To a photographer’s eye, India is a country of color, rituals, tradition, and culture. Mostly I shoot in Kolkata as it is my hometown. Kolkata has been called the “City of Joy, Creative Energy,” which isn’t hard to understand once you see how much there is to look at – color and light, movement, character, and history – there are almost too many photographic options! So where is one to start?
I first started in 2011 and was initially attracted to shooting wildlife. No, I’m not talking about big game wildlife, but there are few urban areas that have as much wildlife as Kolkata and other cities in India: dogs, cats, cows, horses, and my favorite, birds. Birds are small animals, certainly smaller than people, but through the viewfinder it’s as if I can only see their eyes. As it turns out, learning to see expression and light in the little eyes of birds helped me later as I began taking more and more photographs of people. I now consider myself primarily a street shooter, but wildlife has a way of sneaking back into the frame. Old habits die hard!
Like most street photographers, I admire Henry Cartier-Bresson and try to capture the decisive moment whenever I can. I also greatly admire Raghu Rai, magnum photographer whose work has helped me bridge the creative space between Europe and Asia. In his work – and hopefully a little in mine – you can see the daily swirl of people and things as you move along the banks of the Hooghly River, through the Mullick Ghat Flower Market, and to the religious festivals in Kolkata and Puri directly on the shore of the Bay of Bengal. Ironically, although there are so many photographic opportunities in this part of the world, I don’t believe that it is possible to capture a good photograph every time I go on a shoot. I don’t leave home with a preconceived notion about what I’m looking for. Sure, I have an idea of where I’m going, but I don’t know where it will take me or the specific shots I’m looking for. I prefer to step onto the street feeling relaxed, and let the world come to me. Doing this helps me explore the environment with my mind open to the unique situations flowering all around me, and every now and then I get off a shot of something no one has seen before. I want my lens to see more than various “objects” reflecting light back to it. I want it to see the underlying moods and emotions that make a certain place and moment unique in the passage of time.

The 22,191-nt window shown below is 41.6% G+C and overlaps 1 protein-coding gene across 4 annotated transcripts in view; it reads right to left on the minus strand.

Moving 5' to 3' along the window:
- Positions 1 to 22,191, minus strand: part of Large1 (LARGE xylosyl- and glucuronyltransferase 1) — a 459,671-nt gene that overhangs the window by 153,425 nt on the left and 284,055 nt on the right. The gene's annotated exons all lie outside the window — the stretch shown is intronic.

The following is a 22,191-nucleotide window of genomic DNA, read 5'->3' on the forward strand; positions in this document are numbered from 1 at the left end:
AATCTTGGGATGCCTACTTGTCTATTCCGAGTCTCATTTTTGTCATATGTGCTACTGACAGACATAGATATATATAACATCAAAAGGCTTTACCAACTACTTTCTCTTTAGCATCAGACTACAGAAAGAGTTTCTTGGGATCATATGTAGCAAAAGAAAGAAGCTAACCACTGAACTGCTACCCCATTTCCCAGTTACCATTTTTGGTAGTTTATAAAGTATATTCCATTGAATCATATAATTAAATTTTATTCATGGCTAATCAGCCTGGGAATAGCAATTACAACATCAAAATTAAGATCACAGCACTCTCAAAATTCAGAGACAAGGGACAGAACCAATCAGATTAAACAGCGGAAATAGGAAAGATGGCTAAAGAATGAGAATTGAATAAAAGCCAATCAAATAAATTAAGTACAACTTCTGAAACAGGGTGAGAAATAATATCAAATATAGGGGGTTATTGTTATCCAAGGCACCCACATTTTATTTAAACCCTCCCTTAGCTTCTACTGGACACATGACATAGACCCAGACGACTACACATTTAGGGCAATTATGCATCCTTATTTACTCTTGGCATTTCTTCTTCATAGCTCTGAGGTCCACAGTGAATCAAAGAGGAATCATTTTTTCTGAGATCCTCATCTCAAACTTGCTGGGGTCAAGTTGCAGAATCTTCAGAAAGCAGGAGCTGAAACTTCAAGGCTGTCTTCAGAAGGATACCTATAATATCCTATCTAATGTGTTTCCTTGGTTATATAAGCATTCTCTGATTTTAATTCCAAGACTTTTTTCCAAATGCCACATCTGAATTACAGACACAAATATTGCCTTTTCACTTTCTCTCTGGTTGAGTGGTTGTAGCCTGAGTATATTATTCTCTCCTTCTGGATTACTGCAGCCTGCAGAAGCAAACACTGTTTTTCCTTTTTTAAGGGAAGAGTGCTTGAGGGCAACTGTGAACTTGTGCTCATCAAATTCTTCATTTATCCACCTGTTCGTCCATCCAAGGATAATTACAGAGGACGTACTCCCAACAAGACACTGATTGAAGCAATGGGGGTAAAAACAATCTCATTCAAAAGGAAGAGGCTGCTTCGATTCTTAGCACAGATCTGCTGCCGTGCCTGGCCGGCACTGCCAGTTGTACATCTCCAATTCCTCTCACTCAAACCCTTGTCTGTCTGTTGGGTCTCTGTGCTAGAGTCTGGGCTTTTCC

In the digital age we live in, time is the most precious thing of all to a photographer. For me, every moment in photography – and life – is so valuable. Except for a relaxing diversion here and there, when I’m on a shoot I try to remain intently aware of what is going on around me so I won’t miss a good shot. Even the right moment consists of a thousand smaller moments, so staying focused improves my chances of capturing the best of them all. Of course, taking hundreds of photos on each shoot helps. I often reject about 99% percent of what I’ve shot, but as I said before, sometimes I reject all 100%! Before I hit “delete” though, I generally review each photo to see what I can learn from it, and determine how I can do better on my next shoot. Practice makes perfect, or at least as close to perfect as we imperfect humans can ever get. Not to be hard on myself, but even a broken clock is right twice a day, and sometimes you just get lucky. I won’t tell if you don’t!
I originally started shooting street with a bulky DSLR, but I knew right away that it had some serious drawbacks. My style relies on my subjects staying relaxed, which is hard to do when there’s a massive DSLR staring you in the face. People tended to become stiff and behave unnaturally. No matter how hard I tried to stay relaxed, they would either begin to pose or to try to avoid being photographed altogether. In either case, the mood and charm of the moment is lost. Knowing I had to downsize, I initially switched to my first mirrorless, but I didn’t like the ergonomics and feel. I don’t like having to rely on deep menus, so when I picked up my first Fujifilm X camera, the dials and overall handling of the camera felt just right, and Fuji has been by my side ever since. I’m presently shooting both an X-T2 and X-E2 with two of Fujifilm’s great prime lenses: the 14mm f2.8 and the new 23mm f2. When it rains in India – and it rains in India! – it’s great to be able to bring out the weather-resistant X-T2 and 23mm and shoot away without worrying about my kit. I particularly find the Acros and Velvia film modes useful, and to state the obvious, the IQ has never let me down. The fast autofocus is a cherry on the cake for street shooters like me. There’s so much to be done between finding and framing the shots that not having to worry about nailing the focus is a great relief. Once the decisive moment has passed, it has passed. Sometimes I return to the place where I previously missed a shot, but seldom have I found it the second time around.
Maybe it’s my upbringing, or the photographers I admire most, but respecting my subjects is paramount. Some of my most inspiring shoots have been of the many religious festivals held in India, and as you may imagine, propriety is essential. I dress inconspicuously and carry a small kit, but I shoot short lenses, so at some point people may know they’re being photographed. If someone really doesn’t want to have their photograph taken, I don’t take it. Fortunately though, I’m a friendly person who smiles a lot and most people don’t seem to mind that they’re being photographed. It also doesn’t hurt that I photograph in India, a country so vibrant and full of activity that perhaps I just blend into the woodwork. Street photography should be fun – certainly it is for me – so why not for the photographic subjects, too? If I can pull that off, there isn’t much more I could ask for.